Head In The Clouds Sunday is my weekly post on video games that may get a little weird, a little personal, and a little fun. I talk about video games in different ways and about how we need to innovate games. It gets a little rambly, but hey, who cares? Enjoy.
We all love video games. I’ve always loved video games. I can’t remember a time when I was not playing video games. I was born in 1996 and had a Sega Genesis in my house as long as I can remember. But do we need to reinvent the wheel in video games? Are we stuck doing the same thing? Are we just running through the motions? Is it time for major changes? Is it? I’m not even sure. We have plenty of brown-colored first person shooters coming out every November. Hey, I’m not saying those games aren’t fun, they are, they really are, but isn’t this just the same thing? Don’t we need something a little different?
Trust me, I love some big, sweeping cinematic extravagances like Uncharted. The Uncharted franchise is near and dear to me, those characters are near and dear to me, Uncharted 2: Among Thieves is by far one of my most cherished gaming experiences, getting the game on Christmas the year it came out, playing the entire thing within two days. I remember it crystal clear. But I get it. I get these massive cinematic experiences with great cutscenes, visuals, and fun gunplay and platforming. It isn’t like it hasn’t been done before; Naughty Dog just fine-tuned it and executed it just right. But can’t we get something a little more here?
Every once and a little while, we do. We get something like Journey. A game with no cutscenes and tells this story solely through gameplay and visuals and it’s an emotionally riveting experience. It is exactly what the video game medium was designed for. It is what video games can be like if pushed really, really far to differentiate themselves from movies and literature and become their own thing. Let’s face it: Uncharted is a movie with gameplay. Journey is a video game, a true piece of art in video games. How did that game manage to reinvent the wheel? It cut out all the same stuff that video games are known for. Stupid button prompts, bad tutorial sequences, cutscenes that force the player to stop playing the game, which is the point of video games in the first place, voice acting, everything. Just…everything. It is purely minimalistic. It is quiet and content with amazing music. It is…so purely a video game. It is taking the medium to its very core and rides along with it for around two hours and you get strangely emotionally attached to this character (or characters, depending on who you get randomly partnered up with online) that you do not know, who does not speak, who is nothing but something you control with an analog stick and buttons. It reinvents the wheel in nearly every way…by removing parts from the wheel. Isn’t that a little strange? Maybe…even really strange?
Have we gotten so used to the loud, brown shooting games or the long, melodramatic RPGs or the insane open-world games made by Rockstar, Sucker Punch, and Volition or the movie-like cinematic experiences provided by Telltale Games and Naughty Dog? Are we just…okay with this all? I don’t think we should be. Again, I enjoy these typical big budget games a lot…in fact I love them. They are still some of my favorite gaming experience of all time. I very much enjoy a solid game of Team Deathmatch in Call of Duty or hitting people with a giant, purple dildo in Saint Rows III. But we’ve become a bit too complacent as gamers. Maybe a bit too comfortable to what has been given to us year by year, especially during the holiday season where all of the biggest games are released. But let’s look at what has happened this year. A lot of people don’t love Destiny. Halo: The Master Chief Collection doesn’t really work. Call of Duty is still Call of Duty. Assassin’s Creed Unity is kind of, somewhat broken. Maybe it’s time for some changes. Maybe we really need a true, genuine reinventing of the wheel before we get a bit too comfortable with what is handed to us. I don’t want to cut out all the same “video gamey” stuff, I really don’t, I just think developers need to look back for a minute and realize we need to scale things down, go back to the basics, start from there, and then make something really, really amazing. We don’t want developers to just continue rushing into making the next great first person shooter that mostly plays the same as that other one released three months ago, I want something new and something that will challenge the gamer-not on a gameplay challenge level-but on a level of intellectual, artistic value, and really taking back what video games really mean: gameplay. And even more so, telling stories through that gameplay and nothing more. I want to see it more and I hope others do as well.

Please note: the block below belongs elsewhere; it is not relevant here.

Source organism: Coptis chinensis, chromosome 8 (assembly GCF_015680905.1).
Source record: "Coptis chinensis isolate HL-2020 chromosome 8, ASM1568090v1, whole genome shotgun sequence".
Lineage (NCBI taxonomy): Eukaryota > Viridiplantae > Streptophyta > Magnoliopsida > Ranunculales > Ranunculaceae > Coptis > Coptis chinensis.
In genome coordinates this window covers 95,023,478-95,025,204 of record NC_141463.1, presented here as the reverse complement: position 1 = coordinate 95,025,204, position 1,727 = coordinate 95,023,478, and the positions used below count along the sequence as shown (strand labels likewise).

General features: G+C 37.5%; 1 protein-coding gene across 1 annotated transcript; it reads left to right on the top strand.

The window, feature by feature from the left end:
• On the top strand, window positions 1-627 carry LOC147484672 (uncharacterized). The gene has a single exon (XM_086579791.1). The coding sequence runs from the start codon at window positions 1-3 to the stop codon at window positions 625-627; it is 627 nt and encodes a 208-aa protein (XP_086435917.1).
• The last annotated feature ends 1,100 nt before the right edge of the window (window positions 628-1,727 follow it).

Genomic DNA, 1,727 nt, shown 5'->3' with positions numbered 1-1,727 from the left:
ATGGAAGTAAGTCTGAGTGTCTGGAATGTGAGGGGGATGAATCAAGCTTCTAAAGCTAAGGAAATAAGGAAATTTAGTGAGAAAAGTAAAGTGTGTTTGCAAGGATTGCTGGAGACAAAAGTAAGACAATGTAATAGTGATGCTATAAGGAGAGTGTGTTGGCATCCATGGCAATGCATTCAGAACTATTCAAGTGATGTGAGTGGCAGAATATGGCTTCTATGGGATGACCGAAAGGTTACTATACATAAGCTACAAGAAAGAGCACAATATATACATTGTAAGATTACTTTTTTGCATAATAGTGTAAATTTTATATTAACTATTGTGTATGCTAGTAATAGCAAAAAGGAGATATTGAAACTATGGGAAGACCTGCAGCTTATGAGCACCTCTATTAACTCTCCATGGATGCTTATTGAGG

Author of this post (and the only author ever on this blog):
Jesse Jordon is an aspiring writer who writes this garbage on these blogs to make you laugh or learn something I guess. (Wait, why am I mixing 3rd and 1st person point of view when I’m the only one writing this?) He’s trying to be a video game journalist but is probably failing at that. You can follow him on Twitter @jjordon96 (if you want I guess). You can also purchase his first self-published book On Human Empathy for only $5.00 (you can buy literature or coffee, it’s up to you to decide. I’d go with the coffee personally).